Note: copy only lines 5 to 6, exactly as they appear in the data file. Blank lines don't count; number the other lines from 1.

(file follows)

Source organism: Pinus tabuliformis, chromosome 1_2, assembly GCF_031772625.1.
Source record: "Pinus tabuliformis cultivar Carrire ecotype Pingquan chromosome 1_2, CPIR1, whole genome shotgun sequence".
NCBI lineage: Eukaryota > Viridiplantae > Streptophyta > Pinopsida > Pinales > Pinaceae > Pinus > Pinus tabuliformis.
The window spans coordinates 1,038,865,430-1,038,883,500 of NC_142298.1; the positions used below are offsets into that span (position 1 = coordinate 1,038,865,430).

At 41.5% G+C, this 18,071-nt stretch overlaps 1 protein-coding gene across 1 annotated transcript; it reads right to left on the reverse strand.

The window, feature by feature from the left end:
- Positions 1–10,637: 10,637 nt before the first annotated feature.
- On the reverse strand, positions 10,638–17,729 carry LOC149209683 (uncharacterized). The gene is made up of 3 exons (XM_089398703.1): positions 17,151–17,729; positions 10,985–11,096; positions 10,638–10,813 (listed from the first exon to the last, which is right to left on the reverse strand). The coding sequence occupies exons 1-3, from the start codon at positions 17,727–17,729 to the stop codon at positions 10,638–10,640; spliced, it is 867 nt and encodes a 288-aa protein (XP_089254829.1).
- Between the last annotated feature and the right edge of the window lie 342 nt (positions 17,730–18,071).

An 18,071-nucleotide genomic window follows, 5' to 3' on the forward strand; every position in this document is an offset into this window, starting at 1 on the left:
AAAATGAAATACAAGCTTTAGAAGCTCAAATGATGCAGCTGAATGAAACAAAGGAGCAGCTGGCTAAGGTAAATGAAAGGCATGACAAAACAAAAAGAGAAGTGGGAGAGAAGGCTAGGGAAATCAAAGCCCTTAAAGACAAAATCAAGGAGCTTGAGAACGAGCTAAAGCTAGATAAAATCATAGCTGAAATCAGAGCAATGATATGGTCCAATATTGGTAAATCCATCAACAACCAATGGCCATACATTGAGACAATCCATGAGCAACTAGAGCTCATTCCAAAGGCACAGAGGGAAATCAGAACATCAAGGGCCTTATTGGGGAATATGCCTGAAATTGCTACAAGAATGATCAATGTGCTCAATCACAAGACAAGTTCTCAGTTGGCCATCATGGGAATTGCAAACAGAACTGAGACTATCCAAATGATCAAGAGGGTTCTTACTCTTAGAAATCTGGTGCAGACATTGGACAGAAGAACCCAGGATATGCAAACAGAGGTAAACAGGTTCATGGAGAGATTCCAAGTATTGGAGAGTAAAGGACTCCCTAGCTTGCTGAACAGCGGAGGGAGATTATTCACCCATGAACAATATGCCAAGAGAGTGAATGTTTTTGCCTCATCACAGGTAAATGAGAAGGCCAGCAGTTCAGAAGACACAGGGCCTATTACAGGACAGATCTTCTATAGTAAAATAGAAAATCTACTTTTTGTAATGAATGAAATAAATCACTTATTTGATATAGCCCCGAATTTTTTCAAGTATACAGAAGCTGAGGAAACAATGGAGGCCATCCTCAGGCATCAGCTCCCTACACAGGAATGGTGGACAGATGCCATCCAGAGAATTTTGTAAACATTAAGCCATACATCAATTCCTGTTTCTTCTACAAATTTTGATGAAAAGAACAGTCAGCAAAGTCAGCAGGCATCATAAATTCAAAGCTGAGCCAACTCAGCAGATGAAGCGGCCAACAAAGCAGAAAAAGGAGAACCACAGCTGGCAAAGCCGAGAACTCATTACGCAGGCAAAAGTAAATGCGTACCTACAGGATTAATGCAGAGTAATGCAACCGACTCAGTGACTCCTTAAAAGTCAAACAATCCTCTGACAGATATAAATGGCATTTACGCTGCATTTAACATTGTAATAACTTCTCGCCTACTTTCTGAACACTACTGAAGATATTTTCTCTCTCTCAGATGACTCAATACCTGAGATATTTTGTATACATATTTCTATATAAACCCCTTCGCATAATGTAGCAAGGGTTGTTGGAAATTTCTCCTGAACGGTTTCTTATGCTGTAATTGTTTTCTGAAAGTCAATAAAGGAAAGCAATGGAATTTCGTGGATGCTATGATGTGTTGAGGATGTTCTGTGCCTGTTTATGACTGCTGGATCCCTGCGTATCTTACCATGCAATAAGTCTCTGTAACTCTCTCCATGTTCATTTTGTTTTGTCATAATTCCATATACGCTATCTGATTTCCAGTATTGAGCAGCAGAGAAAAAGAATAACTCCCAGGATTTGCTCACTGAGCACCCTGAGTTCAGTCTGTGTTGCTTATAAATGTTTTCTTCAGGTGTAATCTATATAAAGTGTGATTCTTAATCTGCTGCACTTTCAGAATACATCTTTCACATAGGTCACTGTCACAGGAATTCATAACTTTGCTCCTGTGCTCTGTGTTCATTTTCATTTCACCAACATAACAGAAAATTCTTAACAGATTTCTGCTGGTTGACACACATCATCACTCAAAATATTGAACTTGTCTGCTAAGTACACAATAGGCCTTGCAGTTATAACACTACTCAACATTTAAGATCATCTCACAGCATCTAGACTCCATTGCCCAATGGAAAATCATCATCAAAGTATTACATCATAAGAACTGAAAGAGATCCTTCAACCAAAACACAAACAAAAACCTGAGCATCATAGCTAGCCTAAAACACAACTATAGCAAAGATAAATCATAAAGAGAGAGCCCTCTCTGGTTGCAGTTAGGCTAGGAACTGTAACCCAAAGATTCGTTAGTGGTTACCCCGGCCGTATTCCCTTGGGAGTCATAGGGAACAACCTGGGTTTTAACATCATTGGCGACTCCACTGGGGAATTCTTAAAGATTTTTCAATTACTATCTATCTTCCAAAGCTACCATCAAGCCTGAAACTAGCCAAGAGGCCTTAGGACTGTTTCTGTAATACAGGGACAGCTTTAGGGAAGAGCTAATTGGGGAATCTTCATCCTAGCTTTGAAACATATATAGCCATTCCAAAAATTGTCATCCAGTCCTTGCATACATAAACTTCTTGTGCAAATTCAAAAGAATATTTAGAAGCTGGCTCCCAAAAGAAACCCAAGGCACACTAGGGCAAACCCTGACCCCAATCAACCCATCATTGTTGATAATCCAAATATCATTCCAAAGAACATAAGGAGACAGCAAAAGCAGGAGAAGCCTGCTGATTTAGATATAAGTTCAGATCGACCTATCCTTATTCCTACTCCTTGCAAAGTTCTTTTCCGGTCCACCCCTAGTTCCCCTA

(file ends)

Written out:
At 41.5% G+C, this 18,071-nt stretch overlaps 1 protein-coding gene across 1 annotated transcript; it reads right to left on the reverse strand.

The window, feature by feature from the left end: